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Tuesday, 24 April, 2001, 10:28 GMT 11:28 UK
10-minute test for Alzheimer's
Alzheimer's patient
Alzheimer's is a progressive brain disorder
Scientists have developed a test which can detect the early stages of Alzheimer's disease in just 10 minutes.

The test can distinguish Alzheimer's sufferers from patients with depression and people without any neuropsychiatric disorder with 98% accuracy.

Professor Trevor Robbins and Dr Barbara Sahakian developed the test, called the CANTAB Paired Associates Learning Test, at Addenbrooke's Hospital in Cambridge.


The areas of the brain first affected in Alzheimer's disease are the same areas utilised when performing the test

Dr Barbara Sahakian, Cambridge University
It has produced highly impressive results in tests on patients attending the hospital's Memory Clinic.

The patients who made the most errors during the test were those over whom there was some doubt when they took the test, but whose mental abilities declined in the subsequent eight months.

Dr Sahakian said: "The CANTAB-PAL's sensitivity to Alzheimer's disease is related to the fact that the areas of the brain first affected in Alzheimer's disease are the same areas utilised when performing the test.

"We anticipate this test will be useful not only for early detection of Alzheimer's disease, but could also be used to measure the beneficial effects of current pharmacological treatments, such as the cholinesterase inhibitors, as well as future ones, including neuroprotective agents."

The test works by flashing up a series of patterns and images on a computer screen, and then asking patients to pinpoint whereabouts on the screen a particular image has just appeared.

It is designed to test the areas of the brain involved in controlling memory for places and events - known technically as episodic memory. It is this form of memory which is first to be damaged by Alzheimer's.

Diagnosis

Dr Sahakian told BBC News Online that it was important to diagnose Alzheimer's disease as soon as possible.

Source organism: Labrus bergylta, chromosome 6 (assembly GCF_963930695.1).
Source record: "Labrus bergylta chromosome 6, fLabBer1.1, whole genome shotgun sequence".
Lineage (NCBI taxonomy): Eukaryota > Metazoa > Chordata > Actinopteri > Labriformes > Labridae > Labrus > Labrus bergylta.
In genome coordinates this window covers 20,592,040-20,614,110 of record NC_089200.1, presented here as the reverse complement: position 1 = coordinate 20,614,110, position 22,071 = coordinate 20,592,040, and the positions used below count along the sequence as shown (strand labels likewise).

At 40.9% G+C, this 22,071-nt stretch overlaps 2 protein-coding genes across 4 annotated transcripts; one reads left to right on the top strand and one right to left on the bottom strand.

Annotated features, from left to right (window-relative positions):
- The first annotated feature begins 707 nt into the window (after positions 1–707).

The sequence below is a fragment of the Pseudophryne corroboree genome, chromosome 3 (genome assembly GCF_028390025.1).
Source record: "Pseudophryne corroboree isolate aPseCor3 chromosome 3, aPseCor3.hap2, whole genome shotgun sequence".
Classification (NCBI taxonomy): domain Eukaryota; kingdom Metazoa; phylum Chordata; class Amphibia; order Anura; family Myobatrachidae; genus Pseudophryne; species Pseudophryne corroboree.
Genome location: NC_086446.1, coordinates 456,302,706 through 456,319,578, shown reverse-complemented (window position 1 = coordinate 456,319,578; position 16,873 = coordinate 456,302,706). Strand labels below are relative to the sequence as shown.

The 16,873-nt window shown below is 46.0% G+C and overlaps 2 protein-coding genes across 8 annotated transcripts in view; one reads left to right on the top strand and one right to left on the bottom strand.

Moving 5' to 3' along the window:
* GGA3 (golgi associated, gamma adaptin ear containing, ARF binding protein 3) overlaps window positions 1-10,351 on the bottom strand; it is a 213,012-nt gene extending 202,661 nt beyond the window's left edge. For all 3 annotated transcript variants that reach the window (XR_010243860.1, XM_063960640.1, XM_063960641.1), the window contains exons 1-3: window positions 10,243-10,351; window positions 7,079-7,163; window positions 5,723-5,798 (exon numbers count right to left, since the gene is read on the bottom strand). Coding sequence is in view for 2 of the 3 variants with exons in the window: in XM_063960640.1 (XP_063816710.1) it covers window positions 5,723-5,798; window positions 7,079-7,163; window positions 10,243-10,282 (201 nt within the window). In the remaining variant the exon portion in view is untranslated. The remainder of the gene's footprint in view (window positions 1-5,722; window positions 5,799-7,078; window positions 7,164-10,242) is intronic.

She said: "The sooner you can act to diagnose somebody and give them treatment, the more likely it is to be of benefit to them."

This applies both to current treatments such as Aricept, a cholinesterase inhibitor, which is used to slow down the symptoms of the disease, and to newer drugs under development which will actively attack the disease process itself.

The Cambridge researchers hope that their test will eventually be available in GP surgeries. There has also been a lot of interest from the US.

Rebecca Gray, head of public affairs, Alzheimer's Society, said: "The study sounds very interesting. It is essential that people with suspected dementia are given as early and as accurate a diagnosis as possible.

"Development of drug treatments suitable for the early stages of dementia add to the importance of assessing the disease in its first stages."

Alzheimer's disease is a progressive, degenerative and irreversible brain disorder that causes intellectual impairment, disorientation and eventually death.

There is no cure. It is estimated that 2-5% of people over 65 years of age and up to 20% of those over 85 years of age suffer from the disease.

The exact cause of the disease is unknown. Alzheimer's disease is linked to gradual formation of plaques in the brain, particularly in the hippocampus and adjoining cortex.

As the disease develops, it destroys chemical messengers used by the cells of the brain to communicate with each other.

The results of early trials of the test are published in the journal Dementia and Geriatric Cognitive Disorders.

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